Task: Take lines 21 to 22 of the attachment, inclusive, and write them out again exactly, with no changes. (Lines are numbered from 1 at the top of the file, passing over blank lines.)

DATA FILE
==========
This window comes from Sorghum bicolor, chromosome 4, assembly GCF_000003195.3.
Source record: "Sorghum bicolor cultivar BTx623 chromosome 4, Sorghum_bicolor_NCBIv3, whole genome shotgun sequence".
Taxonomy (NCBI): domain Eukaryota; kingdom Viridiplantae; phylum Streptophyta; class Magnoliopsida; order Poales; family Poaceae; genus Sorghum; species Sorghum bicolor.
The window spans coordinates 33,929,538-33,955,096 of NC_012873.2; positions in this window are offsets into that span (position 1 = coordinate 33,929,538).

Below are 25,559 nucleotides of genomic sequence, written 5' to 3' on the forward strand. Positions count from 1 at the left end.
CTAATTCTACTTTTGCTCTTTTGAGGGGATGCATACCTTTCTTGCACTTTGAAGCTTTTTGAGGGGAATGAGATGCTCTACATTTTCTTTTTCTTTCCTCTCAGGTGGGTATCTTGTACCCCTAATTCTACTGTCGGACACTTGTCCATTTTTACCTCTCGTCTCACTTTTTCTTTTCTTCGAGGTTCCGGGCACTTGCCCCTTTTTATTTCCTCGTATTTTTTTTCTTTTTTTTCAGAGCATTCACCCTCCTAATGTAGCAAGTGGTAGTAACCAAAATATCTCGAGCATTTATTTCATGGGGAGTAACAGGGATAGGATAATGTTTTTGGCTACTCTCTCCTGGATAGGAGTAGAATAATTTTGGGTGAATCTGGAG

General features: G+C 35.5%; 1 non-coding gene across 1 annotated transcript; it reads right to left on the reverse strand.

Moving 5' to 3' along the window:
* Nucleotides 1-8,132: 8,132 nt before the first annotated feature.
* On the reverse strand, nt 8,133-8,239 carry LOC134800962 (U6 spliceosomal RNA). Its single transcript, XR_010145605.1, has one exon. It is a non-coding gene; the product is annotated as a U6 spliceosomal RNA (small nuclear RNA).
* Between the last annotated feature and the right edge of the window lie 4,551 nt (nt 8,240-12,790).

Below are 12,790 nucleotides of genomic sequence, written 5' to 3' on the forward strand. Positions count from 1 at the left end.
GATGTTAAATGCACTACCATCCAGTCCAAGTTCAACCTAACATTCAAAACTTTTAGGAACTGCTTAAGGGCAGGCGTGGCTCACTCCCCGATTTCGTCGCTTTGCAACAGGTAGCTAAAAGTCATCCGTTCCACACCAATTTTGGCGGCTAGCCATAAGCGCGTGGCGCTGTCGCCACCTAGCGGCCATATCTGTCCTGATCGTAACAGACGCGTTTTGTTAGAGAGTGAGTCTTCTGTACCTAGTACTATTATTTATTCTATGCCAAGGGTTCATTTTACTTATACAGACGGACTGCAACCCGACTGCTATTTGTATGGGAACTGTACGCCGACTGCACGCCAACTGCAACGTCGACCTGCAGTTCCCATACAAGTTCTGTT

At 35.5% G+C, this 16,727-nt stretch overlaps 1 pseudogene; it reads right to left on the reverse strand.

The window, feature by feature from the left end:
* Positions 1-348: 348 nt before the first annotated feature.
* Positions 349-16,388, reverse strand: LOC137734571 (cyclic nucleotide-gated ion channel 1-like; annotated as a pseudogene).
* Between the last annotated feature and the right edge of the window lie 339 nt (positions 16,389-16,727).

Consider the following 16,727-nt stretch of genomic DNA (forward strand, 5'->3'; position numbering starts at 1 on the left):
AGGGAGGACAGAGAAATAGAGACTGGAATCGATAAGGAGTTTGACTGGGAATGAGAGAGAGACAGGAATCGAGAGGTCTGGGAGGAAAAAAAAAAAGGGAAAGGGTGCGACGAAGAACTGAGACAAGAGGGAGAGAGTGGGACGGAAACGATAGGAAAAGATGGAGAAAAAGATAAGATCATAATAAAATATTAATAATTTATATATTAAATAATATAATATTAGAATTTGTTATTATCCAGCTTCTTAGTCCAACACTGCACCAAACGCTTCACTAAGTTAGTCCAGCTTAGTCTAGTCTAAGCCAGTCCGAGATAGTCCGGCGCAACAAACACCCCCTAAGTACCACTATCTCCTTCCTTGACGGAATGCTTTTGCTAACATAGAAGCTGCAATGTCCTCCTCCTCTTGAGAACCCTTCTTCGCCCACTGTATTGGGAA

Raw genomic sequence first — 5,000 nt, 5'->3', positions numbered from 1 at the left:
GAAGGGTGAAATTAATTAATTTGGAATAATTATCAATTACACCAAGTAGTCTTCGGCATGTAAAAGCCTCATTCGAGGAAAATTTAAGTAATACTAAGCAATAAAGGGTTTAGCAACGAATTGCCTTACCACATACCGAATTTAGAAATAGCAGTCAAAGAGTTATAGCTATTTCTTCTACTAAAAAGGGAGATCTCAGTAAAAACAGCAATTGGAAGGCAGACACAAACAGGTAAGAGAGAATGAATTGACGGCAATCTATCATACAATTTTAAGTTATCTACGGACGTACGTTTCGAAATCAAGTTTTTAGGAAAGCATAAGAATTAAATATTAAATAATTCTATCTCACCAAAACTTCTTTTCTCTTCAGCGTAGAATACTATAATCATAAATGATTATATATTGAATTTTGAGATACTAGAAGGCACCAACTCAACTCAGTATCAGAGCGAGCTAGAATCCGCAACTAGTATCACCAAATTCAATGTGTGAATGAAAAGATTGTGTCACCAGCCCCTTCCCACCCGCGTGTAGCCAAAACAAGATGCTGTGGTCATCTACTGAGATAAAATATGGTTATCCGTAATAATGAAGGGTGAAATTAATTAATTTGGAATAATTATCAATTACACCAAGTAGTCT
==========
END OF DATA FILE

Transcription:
Raw genomic sequence first — 5,000 nt, 5'->3', positions numbered from 1 at the left:
GAAGGGTGAAATTAATTAATTTGGAATAATTATCAATTACACCAAGTAGTCTTCGGCATGTAAAAGCCTCATTCGAGGAAAATTTAAGTAATACTAAGCAATAAAGGGTTTAGCAACGAATTGCCTTACCACATACCGAATTTAGAAATAGCAGTCAAAGAGTTATAGCTATTTCTTCTACTAAAAAGGGAGATCTCAGTAAAAACAGCAATTGGAAGGCAGACACAAACAGGTAAGAGAGAATGAATTGACGGCAATCTATCATACAATTTTAAGTTATCTACGGACGTACGTTTCGAAATCAAGTTTTTAGGAAAGCATAAGAATTAAATATTAAATAATTCTATCTCACCAAAACTTCTTTTCTCTTCAGCGTAGAATACTATAATCATAAATGATTATATATTGAATTTTGAGATACTAGAAGGCACCAACTCAACTCAGTATCAGAGCGAGCTAGAATCCGCAACTAGTATCACCAAATTCAATGTGTGAATGAAAAGATTGTGTCACCAGCCCCTTCCCACCCGCGTGTAGCCAAAACAAGATGCTGTGGTCATCTACTGAGATAAAATATGGTTATCCGTAATAATGAAGGGTGAAATTAATTAATTTGGAATAATTATCAATTACACCAAGTAGTCT